3. The current crisis was motivated by a health calamity, not a financial one—and that will have important implications for spending, investment, and competition in health care.
Today we’re facing the fallout from a health care crisis, rather than a crisis of global finance. This difference is critical. Covid-19 has redirected billions of dollars into the health care industry, not only in the form of relief funding for the industry, but also new investments in digital health, the health care supply chain, and R&D budgets. While some of this funding is coming from external sources, such as the government or private investors, industry members themselves are spending more as well.
What does this mean for the health care industry?
Nontraditional competitors have been emboldened by the pandemic.
Investment activity slowed in the aftermath of the global financial crisis. The decline of the stock market hurt both individual investors and investment firms, many of which froze investment activity at least temporarily.
By contrast, the Covid-19 pandemic has encouraged a huge influx of investment—particularly into technology—both inside and outside of the health care industry. Digital health tools and virtual care providers have flourished and are actively racing to maintain their hold on the market. Major players within the “stay at home” economy, like Amazon and Walmart—both of whom had already been eyeing the health care industry—have grown as well. Risk-bearing providers, including newer entrants to the primary care space like ChenMed, One Medical, and Carbon Health, have also grown their membership and revenue bases. Venture capital had a record year in health care, and while private equity activity in health care slowed in the U.S., global activity remained strong and many private equity firms are eager to invest in 2021 as travel resumes. As volumes return, competition for those patients will be immense. And well-capitalized, nontraditional competitors will be eager to solidify their position in the market relative to incumbent players.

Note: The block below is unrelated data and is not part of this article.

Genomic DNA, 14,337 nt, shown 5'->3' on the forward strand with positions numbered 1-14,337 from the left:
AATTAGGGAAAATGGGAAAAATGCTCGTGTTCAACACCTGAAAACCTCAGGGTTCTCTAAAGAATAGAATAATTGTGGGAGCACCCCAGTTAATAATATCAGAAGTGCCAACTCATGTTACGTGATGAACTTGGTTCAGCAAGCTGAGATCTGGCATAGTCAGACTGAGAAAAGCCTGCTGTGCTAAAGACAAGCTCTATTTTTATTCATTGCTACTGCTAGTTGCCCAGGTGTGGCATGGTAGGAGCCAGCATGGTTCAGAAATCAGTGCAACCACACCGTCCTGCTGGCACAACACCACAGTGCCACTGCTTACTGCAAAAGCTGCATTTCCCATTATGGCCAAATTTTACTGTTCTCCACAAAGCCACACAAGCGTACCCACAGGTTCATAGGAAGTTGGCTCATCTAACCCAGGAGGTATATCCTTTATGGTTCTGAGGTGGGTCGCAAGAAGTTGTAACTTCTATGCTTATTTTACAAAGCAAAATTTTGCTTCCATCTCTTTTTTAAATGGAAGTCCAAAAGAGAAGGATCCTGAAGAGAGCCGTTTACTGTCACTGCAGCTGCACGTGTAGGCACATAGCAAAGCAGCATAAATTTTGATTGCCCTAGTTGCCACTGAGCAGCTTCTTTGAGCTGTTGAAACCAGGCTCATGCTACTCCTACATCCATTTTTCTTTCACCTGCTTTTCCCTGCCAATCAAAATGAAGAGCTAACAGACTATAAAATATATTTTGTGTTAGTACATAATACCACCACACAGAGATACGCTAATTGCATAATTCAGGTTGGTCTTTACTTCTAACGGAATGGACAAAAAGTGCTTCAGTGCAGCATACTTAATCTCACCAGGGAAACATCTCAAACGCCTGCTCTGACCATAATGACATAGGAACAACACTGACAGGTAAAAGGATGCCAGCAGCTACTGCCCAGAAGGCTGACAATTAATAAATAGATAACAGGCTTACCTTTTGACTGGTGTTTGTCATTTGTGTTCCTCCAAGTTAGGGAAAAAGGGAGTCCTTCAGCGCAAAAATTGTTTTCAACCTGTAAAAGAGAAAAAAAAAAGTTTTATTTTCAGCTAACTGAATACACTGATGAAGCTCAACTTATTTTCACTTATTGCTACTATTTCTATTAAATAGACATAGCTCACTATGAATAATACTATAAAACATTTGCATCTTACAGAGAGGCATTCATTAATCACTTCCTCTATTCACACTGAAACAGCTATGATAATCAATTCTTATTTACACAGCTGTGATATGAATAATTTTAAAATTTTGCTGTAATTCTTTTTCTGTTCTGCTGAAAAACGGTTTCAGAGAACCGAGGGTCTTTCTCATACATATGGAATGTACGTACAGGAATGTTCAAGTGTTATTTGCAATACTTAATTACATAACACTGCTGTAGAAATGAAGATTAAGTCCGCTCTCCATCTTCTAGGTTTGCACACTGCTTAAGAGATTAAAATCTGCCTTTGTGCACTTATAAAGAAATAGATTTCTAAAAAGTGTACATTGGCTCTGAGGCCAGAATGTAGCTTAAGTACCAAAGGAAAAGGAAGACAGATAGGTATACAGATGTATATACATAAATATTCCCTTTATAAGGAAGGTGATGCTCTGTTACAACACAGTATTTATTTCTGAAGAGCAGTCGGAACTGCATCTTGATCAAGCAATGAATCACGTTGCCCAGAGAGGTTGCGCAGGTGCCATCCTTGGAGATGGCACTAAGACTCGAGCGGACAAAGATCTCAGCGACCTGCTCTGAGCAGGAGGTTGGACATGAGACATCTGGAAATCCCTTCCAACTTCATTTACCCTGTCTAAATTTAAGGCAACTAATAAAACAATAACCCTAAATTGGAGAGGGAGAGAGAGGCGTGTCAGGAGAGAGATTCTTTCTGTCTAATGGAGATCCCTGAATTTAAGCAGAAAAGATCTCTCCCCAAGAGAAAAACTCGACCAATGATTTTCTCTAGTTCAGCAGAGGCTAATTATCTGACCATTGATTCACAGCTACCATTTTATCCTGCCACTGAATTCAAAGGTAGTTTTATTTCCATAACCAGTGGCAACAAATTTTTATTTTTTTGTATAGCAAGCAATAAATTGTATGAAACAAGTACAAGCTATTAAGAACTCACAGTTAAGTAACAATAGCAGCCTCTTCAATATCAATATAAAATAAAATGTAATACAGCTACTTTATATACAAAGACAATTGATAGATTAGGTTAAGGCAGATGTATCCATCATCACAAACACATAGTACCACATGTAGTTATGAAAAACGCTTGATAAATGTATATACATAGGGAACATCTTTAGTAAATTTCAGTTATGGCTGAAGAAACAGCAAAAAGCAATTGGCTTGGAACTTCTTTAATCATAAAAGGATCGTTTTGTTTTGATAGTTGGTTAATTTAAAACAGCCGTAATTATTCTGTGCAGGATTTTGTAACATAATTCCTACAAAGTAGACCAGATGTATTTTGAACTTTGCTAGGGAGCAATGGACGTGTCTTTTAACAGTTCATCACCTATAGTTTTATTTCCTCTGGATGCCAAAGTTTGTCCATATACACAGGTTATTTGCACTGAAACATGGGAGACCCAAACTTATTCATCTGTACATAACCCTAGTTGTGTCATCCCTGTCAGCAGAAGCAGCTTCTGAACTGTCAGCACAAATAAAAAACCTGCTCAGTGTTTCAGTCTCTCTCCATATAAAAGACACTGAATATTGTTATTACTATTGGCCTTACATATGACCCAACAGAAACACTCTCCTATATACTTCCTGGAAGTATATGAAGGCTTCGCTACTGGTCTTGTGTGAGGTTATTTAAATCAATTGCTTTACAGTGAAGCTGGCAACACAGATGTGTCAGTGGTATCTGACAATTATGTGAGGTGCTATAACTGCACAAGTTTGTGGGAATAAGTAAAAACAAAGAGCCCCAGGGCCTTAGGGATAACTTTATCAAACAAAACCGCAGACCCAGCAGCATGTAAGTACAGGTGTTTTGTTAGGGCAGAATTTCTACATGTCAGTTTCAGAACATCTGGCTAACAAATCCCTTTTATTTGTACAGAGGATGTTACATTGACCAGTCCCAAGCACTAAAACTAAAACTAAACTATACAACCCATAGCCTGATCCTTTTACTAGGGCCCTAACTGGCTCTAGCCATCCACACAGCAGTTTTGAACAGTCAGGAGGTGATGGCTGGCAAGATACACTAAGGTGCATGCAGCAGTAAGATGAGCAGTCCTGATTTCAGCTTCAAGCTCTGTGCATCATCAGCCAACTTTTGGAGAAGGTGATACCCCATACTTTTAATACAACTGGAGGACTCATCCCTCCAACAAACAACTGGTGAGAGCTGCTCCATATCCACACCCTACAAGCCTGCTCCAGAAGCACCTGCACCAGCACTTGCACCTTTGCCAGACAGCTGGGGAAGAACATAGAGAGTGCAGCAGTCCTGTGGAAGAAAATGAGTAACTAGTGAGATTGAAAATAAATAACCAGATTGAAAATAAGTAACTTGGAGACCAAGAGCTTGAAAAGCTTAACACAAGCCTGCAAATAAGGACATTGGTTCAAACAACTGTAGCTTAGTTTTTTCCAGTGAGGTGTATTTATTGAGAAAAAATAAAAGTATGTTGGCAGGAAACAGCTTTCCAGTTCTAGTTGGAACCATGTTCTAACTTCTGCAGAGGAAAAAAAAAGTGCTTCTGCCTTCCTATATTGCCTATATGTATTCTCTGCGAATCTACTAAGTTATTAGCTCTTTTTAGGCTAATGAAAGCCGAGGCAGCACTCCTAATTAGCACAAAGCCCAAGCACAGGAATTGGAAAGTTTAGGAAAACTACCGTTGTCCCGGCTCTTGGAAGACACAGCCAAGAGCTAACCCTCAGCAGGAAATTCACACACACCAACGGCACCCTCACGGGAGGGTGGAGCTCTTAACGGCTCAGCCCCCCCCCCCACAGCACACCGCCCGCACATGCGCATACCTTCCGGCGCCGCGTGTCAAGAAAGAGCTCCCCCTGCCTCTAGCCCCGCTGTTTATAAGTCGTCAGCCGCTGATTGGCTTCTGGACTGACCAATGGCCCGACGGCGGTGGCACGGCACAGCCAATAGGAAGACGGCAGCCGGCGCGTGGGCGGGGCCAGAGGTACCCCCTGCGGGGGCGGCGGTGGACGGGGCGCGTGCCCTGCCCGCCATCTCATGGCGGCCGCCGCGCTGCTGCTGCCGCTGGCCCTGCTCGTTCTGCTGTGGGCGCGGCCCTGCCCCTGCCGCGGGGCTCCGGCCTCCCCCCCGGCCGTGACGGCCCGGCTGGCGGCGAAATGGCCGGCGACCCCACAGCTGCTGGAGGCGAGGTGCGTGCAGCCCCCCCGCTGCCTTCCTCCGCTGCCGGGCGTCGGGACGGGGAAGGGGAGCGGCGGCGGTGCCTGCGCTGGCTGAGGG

The industry will face more intense cost pressures this time around, especially for labor and supplies.
Typical recessions create loose labor markets. Health care has a reputation for being “recession-proof,” making it a particularly attractive target for students and entry-level workers in challenging financial times. This was the case after the 2008-09 financial crisis—the health care industry did not experience labor shortages and corresponding increases in labor costs. In fact, health care employment continued to grow steadily, and existing workers deferred retirements. While wages grew as well, the health care industry did not face the sorts of outsized increases in labor spending that are associated with workforce shortages and tight labor markets. In fact, cost control proved to be an important element of the health care industry’s ability to weather the financial impacts of the recession—hospitals, for example, constrained their capital spending.
But cost is likely to be a much bigger issue during the post-pandemic recovery period. Burnt out health care workers are retiring early, leaving hospitals with both severe shortages of staff as well as a widening experience gap. While much has been made about the possibility of the “Fauci effect” driving an increase in medical school applications, this effect will not manifest for years to come (if at all). And the biggest concerns about potential shortages center on nursing, ancillary, and post-acute care staff. At the same time, hospitals across the industry are investing in “pandemic proofing” their supply chains. As a direct reaction to the severe shortages in PPE during the early days of the pandemic, many hospitals are purchasing excess supplies, investing in warehouses to store those supplies, and making efforts to diversify purchasing and encourage more onshore manufacturing.